I’ve decided to coin a new term to describe an issue I see in many flashcard applications and web sites. I have argued with developers over email and in comments about this issue but it is one I feel strongly about:
A flashcard application is said to be guilty of the Flip Fixation Flaw when the developer’s attempt to emulate the experience of studying and flipping a physical flashcard comes at the cost to the student of time or software functionality.
In principle, there is nothing wrong with creating a digital flashcard experience within educational software which is modeled upon the original physical paper based flashcard. This only becomes a problem when the marginal benefit of this approach is outweighed by the cost in terms of speed, space, and visual experience.
It’s Not Just about the Flipping
The three most common ways developers commit the flip fixation flaw are:
Lost Speed – When there is a non-trivial amount of time wasted upon creating the visual experience of “flipping” a digital flashcard to show another side of the card or sweep the card off the screen to show the next card. Because reviewing a well-studied flashcard can take less than a second, anything but the fastest flip animations can easily double the time it takes for a student to study a medium to high volume of flashcards.
If developers really want to flip the cards, then please: flip’em really fast!
Lost Space – In order to further give the user the impression they are looking at a physical card, developers often draw an image of a rounded or regular rectangle on the screen in which the content of the card is displayed and upon which the flip action is performed. This is a terrible waste of screen real estate because both the card and sometimes dozens of precious pixels are being wasted that might have been better put to slave labor portraying bigger fonts or more text.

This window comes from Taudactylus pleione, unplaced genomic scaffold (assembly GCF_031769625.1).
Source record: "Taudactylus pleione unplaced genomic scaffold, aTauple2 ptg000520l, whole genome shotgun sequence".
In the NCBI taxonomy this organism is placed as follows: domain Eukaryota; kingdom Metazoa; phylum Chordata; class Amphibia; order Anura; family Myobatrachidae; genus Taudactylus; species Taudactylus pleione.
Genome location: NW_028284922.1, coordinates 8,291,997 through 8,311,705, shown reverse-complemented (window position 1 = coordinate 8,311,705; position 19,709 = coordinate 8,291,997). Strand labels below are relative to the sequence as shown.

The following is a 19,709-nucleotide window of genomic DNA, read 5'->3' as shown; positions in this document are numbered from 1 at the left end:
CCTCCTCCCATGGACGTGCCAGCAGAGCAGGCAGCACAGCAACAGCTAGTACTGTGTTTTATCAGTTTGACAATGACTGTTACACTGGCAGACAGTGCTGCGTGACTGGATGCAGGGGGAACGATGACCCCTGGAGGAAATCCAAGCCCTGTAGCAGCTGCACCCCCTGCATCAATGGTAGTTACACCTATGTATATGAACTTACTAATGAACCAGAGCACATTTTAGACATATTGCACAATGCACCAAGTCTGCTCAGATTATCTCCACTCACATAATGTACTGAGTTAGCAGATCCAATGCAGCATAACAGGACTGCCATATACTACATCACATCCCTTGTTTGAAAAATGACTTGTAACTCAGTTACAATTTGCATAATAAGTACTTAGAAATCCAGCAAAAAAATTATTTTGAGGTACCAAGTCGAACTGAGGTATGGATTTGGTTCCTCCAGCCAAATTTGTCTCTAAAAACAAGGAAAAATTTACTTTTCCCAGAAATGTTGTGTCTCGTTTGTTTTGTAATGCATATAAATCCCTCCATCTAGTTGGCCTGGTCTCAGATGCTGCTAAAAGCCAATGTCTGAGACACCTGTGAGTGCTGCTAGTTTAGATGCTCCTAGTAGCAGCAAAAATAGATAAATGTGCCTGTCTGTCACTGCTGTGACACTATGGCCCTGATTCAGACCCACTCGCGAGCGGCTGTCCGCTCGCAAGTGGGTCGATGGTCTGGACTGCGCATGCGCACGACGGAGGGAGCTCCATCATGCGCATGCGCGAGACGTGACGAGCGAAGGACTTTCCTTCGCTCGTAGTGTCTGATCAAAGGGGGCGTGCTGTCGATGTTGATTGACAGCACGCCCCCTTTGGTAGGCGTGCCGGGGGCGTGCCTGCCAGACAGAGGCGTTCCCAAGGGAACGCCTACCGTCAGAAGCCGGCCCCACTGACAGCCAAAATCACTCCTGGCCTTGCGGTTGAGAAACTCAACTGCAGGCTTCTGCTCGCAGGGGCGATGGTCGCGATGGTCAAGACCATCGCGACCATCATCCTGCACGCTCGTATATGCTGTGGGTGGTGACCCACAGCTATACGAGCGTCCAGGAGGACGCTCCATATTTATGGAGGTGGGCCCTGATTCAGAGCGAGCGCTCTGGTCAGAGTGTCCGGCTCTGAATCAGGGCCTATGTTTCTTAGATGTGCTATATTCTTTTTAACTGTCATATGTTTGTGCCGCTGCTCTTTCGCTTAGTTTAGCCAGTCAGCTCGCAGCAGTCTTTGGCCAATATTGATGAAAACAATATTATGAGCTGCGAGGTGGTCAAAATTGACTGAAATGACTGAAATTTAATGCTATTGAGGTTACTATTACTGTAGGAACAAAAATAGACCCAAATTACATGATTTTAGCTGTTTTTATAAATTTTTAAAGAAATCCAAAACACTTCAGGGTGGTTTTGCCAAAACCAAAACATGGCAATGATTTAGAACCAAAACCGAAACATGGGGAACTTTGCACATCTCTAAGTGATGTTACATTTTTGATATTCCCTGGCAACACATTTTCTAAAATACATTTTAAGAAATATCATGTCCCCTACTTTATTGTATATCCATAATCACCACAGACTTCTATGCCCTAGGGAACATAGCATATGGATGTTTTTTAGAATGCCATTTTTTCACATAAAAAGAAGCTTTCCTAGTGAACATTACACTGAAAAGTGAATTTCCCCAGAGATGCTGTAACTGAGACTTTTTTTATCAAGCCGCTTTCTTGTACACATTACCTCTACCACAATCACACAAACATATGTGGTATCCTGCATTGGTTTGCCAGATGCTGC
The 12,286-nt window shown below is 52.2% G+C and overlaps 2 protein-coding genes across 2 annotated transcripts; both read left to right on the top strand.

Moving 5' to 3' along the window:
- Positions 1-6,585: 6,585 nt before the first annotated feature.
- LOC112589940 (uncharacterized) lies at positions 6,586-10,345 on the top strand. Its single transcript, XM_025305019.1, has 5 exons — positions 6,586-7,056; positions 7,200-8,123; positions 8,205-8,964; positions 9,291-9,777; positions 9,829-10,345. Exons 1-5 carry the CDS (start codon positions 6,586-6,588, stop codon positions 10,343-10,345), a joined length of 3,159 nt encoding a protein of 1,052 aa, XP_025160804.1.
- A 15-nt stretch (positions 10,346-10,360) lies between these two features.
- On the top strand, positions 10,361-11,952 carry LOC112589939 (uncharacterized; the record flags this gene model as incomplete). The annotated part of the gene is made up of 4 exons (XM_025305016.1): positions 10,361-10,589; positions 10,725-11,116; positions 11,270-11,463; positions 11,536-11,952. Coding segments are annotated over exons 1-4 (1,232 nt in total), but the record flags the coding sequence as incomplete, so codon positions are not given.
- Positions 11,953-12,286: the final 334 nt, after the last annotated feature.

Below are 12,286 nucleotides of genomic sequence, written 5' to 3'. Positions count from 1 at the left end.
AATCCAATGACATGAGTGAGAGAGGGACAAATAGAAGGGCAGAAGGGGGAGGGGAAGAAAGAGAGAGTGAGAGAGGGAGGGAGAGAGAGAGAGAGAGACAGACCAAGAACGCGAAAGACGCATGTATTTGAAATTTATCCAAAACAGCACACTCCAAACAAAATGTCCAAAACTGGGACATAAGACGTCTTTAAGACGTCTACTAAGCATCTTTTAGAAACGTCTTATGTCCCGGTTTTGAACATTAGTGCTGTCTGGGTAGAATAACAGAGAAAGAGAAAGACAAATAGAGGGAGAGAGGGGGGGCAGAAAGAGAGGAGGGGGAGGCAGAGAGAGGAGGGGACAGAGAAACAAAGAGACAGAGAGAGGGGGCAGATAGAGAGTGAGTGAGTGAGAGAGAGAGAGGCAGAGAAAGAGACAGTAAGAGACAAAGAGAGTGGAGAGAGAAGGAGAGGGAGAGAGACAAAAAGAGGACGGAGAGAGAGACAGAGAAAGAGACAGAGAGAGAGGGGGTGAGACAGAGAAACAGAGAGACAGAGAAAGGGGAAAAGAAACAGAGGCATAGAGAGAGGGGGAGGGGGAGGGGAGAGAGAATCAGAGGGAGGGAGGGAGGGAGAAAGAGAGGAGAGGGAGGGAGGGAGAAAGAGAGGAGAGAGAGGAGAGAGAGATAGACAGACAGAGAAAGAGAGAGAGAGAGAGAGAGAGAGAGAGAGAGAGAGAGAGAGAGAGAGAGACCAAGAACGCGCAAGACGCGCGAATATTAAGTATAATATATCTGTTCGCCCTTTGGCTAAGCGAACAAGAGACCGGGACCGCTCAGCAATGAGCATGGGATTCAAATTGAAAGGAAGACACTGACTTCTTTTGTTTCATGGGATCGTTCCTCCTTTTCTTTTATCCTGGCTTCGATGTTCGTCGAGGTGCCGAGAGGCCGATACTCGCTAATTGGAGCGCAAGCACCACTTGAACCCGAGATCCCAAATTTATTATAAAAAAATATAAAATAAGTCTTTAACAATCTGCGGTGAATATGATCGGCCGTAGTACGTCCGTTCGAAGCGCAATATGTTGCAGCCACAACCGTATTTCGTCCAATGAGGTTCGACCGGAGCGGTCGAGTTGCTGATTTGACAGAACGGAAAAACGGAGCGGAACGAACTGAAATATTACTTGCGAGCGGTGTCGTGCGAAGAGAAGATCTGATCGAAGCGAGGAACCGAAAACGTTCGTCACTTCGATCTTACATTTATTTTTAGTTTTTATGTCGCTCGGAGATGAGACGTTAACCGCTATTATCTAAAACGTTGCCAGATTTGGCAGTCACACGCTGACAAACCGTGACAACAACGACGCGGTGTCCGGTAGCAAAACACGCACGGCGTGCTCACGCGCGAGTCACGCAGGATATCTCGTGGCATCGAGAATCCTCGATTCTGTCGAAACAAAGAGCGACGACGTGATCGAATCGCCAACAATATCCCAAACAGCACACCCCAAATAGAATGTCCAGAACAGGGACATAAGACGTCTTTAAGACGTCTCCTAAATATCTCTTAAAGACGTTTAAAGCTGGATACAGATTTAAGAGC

Even if you want to “flip” the digital flashcard, we don’t need to waste screen space on a cute little flashcard, just flip the whole screen or canvas on the window.
Lost Memories – Some developers, who apparently really miss the real thing, like to create flashcards which reproduce the red vertical line and blue horizontal lines on ancient paper flaschards and elementary school notebooks.
Get over it, move on! Are you worried the users are going to type out of line or off the left margin? It may spark moments of nostalgia for people like myself who have actually used the brand of physical flashcards that looked like this, but no, we really don’t want to stare at the blue and red lines when we practice our flashcards.